Originally Posted by mstone View Post

Quote:
Originally Posted by rob53 View Post

 
The Nest uses a proximity sensor to know when you're near it so it can automatically adjust its settings. Having iBeacons placed around the house goes one better since it would know where people are throughout a house and be able to handle lighting, environmental controls, as well as home security. This might be overkill but I could see it being used in this manner to control a wide variety of devices. The iBeacon works with an iPhone so everyone would have to carry there's to make it work. Doesn't everyone carry their phone with them constantly????

My understanding of iBeacon is that the user needs a dedicated app that is programmed to respond to a certain identifier being broadcast by an iBeacon.

True, but there's more. The hardware in say, the iPhone, detects any iBeacon within range -- but ignores any identifiers that you aren't listening for. The addressing scheme provides for over 1 billion unique (addressable) devices sharing an identifier. Last I looked, you can listen for up to 20 identifiers -- or 20 billion unique iBeacons.

Quote:
The app along with location services can send a push notification to the users phone. This is a one way communication from the iBeacon to the phone. The iPhone does not send any communication back to the iBeacon and the iBeacon is not connected to the Internet or the private network.

Also true, but ... the App can be programmed to dialog with iBeacons ... low and slow. An inexpensive hub ($99 AppleTV) could dialog with the iBeacons, within range, and make that capability available to the Internet or the private network.

Quote:
Now that I think about it though, perhaps, if the app receiving a signal from the iBeacon is Apple's own HomeKit app and it was in communication with a home-based digital hub over WiFi, then it should be able to send commands to a device within the home.

Exactly!

Quote:
Depending on the action required, it does sound a bit convoluted though. If you just wanted the lights on you could just say "Hey Siri, turn on the lights." That way at least you are still in control in case you didn't want the lights to come on automatically.

Not every device supports Siri, or you may not wish to use a voice command -- wake the baby, alert an intruder ...

Currently, you can setup simulated HomeKit accessories using a tool provided in Xcode 6 running on a Mac -- this includes/requires BTLE on the Mac ... It's not too big a jump to assume that Apple will provide a Free HomeKit Tool when iOS 8 and Yosemite are available.

The HomeKit spec and the tool is flexible enough to handle current and any custom accessories and services that might come along.

The various manufacturers of HomeKit accessories must conform to some minimal requirements -- including providing a common, consistent way of setup and communication.

For example an unique HomeKit accessory must have the capability of receiving a request to identify itself and respond with something -- a flashing light/led, a sound/buzz , vibration ...

I have some $20 iBeacons that can do these things.

The benefit to all this is that we will have a lingua franca to easily communicate with HomeKit accessories and services.
"Swift generally gets you to the right way much quicker." - auxio -

"The perfect [birth]day -- A little playtime, a good poop, and a long nap." - Tomato Greeting Cards -
Reply
"Swift generally gets you to the right way much quicker." - auxio -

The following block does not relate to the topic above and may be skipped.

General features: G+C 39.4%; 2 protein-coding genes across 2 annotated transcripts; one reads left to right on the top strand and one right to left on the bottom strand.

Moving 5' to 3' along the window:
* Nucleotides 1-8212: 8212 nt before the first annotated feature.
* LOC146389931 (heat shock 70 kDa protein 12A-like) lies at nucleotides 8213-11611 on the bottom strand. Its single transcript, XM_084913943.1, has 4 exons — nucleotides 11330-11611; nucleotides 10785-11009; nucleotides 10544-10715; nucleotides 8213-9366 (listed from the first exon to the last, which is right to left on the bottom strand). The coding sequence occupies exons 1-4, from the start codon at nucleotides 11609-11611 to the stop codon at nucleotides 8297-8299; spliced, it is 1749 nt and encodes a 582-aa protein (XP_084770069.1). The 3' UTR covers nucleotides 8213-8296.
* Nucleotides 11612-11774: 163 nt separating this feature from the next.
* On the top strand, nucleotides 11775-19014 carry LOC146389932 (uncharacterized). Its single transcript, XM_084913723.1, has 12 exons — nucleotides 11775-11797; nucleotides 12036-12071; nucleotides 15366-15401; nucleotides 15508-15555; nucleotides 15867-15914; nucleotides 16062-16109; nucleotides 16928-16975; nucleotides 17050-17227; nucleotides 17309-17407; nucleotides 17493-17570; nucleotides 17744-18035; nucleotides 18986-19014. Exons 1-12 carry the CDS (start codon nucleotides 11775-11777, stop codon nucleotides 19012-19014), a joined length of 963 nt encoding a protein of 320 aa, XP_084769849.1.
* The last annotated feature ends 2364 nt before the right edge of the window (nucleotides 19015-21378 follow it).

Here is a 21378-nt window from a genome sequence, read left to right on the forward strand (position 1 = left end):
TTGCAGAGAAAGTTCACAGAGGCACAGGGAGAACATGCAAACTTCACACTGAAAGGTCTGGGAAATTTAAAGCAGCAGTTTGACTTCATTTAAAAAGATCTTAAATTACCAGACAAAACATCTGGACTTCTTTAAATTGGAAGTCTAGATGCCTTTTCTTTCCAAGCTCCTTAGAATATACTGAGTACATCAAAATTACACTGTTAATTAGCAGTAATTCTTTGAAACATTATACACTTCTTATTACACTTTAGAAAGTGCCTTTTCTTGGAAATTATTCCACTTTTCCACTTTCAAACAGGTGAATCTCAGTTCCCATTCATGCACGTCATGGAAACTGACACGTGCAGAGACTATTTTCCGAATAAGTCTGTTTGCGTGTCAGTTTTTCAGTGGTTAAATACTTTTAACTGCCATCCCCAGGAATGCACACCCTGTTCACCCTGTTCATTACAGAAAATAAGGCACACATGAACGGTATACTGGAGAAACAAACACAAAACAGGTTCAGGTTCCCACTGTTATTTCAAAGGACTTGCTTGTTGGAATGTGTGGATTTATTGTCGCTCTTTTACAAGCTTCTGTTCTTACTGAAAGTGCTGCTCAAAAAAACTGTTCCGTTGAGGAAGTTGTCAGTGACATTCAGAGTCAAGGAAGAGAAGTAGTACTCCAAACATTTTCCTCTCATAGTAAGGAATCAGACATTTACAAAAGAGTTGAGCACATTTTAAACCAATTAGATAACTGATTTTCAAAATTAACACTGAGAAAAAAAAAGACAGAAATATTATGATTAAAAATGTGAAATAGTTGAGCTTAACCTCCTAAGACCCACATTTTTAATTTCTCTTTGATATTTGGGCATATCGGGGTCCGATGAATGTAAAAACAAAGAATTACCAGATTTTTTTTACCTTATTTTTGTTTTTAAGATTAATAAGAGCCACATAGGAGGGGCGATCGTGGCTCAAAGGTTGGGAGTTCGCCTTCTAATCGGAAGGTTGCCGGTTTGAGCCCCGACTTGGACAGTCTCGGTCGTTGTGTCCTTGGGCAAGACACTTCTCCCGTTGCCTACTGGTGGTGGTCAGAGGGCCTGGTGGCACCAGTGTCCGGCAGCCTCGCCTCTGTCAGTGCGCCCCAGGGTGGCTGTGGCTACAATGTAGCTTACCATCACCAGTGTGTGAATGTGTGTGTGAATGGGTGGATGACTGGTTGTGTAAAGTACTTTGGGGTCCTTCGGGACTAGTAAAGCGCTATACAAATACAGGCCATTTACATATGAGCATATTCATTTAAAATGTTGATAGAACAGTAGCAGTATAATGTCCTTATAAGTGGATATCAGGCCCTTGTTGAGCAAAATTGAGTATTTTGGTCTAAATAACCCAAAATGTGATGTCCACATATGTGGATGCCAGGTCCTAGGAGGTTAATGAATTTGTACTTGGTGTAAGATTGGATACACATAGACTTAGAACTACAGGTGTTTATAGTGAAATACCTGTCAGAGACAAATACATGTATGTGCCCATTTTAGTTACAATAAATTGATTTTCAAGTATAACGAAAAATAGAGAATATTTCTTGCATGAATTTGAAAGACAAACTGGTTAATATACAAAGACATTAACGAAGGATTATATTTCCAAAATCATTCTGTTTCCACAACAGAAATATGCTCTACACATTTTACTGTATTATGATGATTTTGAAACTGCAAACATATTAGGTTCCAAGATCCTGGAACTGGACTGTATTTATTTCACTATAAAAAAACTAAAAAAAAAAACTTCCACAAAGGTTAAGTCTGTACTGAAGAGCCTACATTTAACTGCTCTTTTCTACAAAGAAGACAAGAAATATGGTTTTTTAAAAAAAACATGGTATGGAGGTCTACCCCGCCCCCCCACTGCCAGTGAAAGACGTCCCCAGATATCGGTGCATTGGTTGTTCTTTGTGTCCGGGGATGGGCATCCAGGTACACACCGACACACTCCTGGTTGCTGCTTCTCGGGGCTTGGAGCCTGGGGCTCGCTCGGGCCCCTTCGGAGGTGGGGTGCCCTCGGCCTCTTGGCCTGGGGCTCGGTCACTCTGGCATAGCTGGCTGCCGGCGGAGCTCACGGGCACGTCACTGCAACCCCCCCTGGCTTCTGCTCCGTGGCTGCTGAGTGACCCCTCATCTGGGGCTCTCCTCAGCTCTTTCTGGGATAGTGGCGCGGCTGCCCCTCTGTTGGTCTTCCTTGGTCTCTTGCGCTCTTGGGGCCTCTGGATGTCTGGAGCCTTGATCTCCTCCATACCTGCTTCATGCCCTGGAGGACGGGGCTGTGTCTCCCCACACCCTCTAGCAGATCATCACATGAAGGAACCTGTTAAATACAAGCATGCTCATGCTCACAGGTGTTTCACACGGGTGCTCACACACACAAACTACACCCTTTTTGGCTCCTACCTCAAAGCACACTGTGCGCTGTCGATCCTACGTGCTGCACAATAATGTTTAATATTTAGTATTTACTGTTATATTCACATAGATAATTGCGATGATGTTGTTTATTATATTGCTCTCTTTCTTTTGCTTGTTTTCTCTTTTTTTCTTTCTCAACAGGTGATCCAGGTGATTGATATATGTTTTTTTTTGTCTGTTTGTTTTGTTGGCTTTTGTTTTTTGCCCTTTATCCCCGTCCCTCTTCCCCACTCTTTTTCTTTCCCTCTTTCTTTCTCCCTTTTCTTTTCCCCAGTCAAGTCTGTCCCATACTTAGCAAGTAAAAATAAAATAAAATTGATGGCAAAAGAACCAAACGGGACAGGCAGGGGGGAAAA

"The perfect [birth]day -- A little playtime, a good poop, and a long nap." - Tomato Greeting Cards -
Reply
post #27 of 71
Quote:
Originally Posted by rob53 View Post

The Nest uses a proximity sensor to know when you're near it so it can automatically adjust its settings. Having iBeacons placed around the house goes one better since it would know where people are throughout a house and be able to handle lighting, environmental controls, as well as home security. This might be overkill but I could see it being used in this manner to control a wide variety of devices. The iBeacon works with an iPhone so everyone would have to carry there's to make it work. Doesn't everyone carry their phone with them constantly????

That's why the article is extrapolating that this would work with an iWatch device that you wear constantly thereby not having to carry your phone everywhere. But you'd have to wear it all the time in the house.
You can't spell appeal without Apple.
Reply
You can't spell appeal without Apple.
Reply
post #28 of 71
Quote:
Originally Posted by Dick Applebaum View Post

…llingua franca…

Is that a type of French pasta?¡

This bot has been removed from circulation due to a malfunctioning morality chip.

Reply

This bot has been removed from circulation due to a malfunctioning morality chip.

Reply
post #29 of 71
Quote:
Originally Posted by mstone View Post

Quote:
Originally Posted by Dick Applebaum View Post

 
  • Status monitoring:  Some inexpensive iBeacons are quite intelligent. They can measure temperature, moisture, humidity, movement, etc -- and send that information to a central HomeKit Controller.
So iBeacons can have WiFi and be connected to a network? I did not know that. Do you have any links to these intelegent iBeacons?

I guess they could ... but that would be battery draining, expensive and overkill. Rather, the iBeacons could communicate, using BTLE, with a hub or controller. The hub or would be slightly more expensive (Hue Hub, $99 AppleTV) and provide the interface between many iBeacons and the internet and private network.

In an earlier response I mentioned the XCode HomeKit tool that Apple provides to setup and communicate with simulated accessories. When you setup a bridge like the Phillips Hue Hub, you first define the bridge, then individual lights (accessories). HomeKit gives you access through the bridge and to the individual lights.